BP defiant as profits surge 65pc
In a statement, BP said the profits covered a year in which fuel sales had grown 7 per cent, far stronger than the industry as a whole, as well as proceeds from the partial sale of its Refining New Zealand shareholding.
Refining NZ owns the Marsden Point refinery and the fuel pipeline that connects the refinery to Auckland.
‘‘BP currently has over $1 billion of capital invested in assets in New Zealand and directly and indirectly employs over 3000 people across the country,’’ the statement said.
After weeks of refusing to comment directly apart from short statements, Boffa agreed to a lengthy interview in which she defended the company’s tactics and profitability.
Boffa and her colleagues were hauled into Parliament in early May by Energy Minister Megan Woods.
Woods had described the email as ‘‘alarming’’ while Prime Minister Jacinda Ardern said BP had explaining to do.
While Woods said after the meeting she believed the petrol market appeared to be ‘‘broken’’, Boffa said the market was competitive and BP was doing nothing wrong.
‘‘I don’t think we’ve done anything wrong,’’ Boffa said. Debi Boffa, BP New Zealand managing director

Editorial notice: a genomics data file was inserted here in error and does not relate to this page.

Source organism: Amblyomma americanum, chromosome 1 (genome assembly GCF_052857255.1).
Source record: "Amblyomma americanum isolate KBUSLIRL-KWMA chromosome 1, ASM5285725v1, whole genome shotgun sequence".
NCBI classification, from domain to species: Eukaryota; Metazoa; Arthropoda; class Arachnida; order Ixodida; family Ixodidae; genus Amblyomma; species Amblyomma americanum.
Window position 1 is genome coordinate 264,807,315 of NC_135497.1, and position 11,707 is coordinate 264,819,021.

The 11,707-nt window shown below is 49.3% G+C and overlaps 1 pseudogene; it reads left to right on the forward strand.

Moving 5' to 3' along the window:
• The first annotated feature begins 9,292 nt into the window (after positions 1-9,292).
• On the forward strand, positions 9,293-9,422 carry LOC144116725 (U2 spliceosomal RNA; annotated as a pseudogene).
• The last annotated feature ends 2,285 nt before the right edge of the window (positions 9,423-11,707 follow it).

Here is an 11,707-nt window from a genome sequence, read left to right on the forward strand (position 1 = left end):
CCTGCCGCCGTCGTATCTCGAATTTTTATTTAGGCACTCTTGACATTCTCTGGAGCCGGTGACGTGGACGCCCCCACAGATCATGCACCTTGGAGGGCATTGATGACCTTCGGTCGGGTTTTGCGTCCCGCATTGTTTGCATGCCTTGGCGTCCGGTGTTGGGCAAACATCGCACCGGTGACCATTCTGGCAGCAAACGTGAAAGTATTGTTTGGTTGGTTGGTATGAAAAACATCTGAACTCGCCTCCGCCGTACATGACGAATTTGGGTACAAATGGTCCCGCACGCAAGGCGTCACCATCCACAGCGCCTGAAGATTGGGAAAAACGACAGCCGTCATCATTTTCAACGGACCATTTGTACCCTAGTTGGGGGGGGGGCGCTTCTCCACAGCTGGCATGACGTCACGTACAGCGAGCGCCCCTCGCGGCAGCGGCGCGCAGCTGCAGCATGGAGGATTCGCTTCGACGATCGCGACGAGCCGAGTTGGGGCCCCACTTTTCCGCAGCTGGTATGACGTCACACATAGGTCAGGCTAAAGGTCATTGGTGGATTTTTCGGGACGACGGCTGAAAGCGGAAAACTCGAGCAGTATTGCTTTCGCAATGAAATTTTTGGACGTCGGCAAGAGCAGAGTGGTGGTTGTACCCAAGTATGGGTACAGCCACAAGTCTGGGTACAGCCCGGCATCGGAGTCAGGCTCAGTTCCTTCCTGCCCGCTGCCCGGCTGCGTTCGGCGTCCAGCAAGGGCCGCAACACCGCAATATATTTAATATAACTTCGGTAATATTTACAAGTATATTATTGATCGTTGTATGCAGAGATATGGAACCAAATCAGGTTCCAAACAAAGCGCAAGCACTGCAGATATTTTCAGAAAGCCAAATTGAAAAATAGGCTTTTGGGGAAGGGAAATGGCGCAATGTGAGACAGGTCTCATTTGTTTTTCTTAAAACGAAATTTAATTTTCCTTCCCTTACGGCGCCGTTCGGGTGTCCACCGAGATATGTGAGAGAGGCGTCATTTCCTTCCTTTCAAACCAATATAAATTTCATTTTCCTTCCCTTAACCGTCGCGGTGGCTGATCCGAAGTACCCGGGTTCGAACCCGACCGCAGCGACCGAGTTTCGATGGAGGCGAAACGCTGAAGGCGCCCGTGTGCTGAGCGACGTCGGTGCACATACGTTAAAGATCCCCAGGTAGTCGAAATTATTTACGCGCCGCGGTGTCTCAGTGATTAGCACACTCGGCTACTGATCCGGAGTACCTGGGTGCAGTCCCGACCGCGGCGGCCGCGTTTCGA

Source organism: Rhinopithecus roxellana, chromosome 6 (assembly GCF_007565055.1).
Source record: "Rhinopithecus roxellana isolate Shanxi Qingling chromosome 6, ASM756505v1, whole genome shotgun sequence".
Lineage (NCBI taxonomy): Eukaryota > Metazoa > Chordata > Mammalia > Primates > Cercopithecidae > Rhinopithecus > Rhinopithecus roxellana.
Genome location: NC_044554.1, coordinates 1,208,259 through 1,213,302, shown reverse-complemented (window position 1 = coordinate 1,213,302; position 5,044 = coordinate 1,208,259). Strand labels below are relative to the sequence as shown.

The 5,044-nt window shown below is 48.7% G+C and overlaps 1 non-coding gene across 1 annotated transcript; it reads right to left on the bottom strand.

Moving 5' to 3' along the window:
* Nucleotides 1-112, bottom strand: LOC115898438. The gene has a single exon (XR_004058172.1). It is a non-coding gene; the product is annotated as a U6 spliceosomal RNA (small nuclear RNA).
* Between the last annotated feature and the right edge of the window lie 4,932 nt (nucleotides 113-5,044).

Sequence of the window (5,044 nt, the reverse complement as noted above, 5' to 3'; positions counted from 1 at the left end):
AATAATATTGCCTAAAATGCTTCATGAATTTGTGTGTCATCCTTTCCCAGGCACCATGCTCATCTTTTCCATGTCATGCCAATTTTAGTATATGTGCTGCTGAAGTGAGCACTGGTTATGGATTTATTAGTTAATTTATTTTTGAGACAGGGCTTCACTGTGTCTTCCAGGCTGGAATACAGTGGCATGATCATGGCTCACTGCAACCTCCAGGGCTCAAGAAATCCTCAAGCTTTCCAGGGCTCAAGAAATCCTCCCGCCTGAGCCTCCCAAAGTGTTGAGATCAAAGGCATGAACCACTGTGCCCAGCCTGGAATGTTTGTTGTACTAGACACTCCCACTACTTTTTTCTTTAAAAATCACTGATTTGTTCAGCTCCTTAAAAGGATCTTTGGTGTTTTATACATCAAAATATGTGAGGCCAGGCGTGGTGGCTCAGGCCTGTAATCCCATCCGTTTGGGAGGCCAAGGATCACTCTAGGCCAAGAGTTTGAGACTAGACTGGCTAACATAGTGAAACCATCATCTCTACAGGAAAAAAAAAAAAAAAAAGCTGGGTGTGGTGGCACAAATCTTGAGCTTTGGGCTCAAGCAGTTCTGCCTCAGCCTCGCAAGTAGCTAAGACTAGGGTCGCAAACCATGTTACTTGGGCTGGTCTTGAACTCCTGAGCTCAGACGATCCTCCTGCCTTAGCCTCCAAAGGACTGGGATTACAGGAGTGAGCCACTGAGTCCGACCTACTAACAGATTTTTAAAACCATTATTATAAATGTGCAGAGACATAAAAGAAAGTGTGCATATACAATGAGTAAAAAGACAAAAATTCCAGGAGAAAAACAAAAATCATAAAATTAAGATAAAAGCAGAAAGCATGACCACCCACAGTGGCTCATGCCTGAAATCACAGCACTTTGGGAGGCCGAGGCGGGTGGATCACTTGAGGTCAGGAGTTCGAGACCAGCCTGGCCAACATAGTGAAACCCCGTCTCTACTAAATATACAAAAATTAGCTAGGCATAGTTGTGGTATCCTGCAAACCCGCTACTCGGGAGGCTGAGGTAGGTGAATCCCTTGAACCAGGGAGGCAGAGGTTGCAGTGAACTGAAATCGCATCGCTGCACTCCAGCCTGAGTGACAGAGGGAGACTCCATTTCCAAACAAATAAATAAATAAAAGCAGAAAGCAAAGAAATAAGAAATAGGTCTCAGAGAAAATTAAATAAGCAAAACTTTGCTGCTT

‘‘The Commerce Commission came out [when the email was published] and confirmed there was nothing relative to the law that we’d done wrong.
‘‘We are a commercial business here in New Zealand; we’ve got over a billion dollars invested in this market; we employ directly and indirectly more than 3000 people.
‘‘We’ve got an element of risk and a very complicated supply chain here so what we’re doing is seeking to get a return on that.’’
An email from BP pricing manager Suzanne Lucas outlined an attempt to rise prices across an area to counter falling sales in taki.
‘‘Rather than just reducing the price in taki we will be looking to increase the price at Paraparaumu & Ka¯piti and also Levin,’’ Lucas wrote.
‘‘We have already increased all three sites mentioned by 5cpl [cents per litre] and have found that the Z [Energy station] in Paraparaumu has already matched our pricing.’’
Boffa said the tactics outlined in the email did not explain the wider situation the company was facing in the area, where prices were not sustainable.
‘‘The email was describing a tactic that we chose to take. The context was that we were sitting in a market where we’d been for a number of weeks and months, it was heavily discounted and we’d seen volumes move as a result of that.’’
She referred to increasing prices as reducing discounts.
‘‘What we were seeking to do was to reduce the level of discounting to get back to what we deemed a sustainable level of return across that geography,’’ Boffa said.
‘‘What we were doing was seeking to reduce discounts. We were not seeking to above and beyond that level of return that we’re seeking and we didn’t.
‘‘Yes, we were changing a price, but in changing a price we were reducing a discount to get back to a sustainable level for our business.’’
She maintained that the petrol market was highly competitive.
‘‘My view of it is it’s first and foremost a very competitive market here in New Zealand, in all locations due to different offers that are out there.’’
BP’s pricing tactics have been under scrutiny.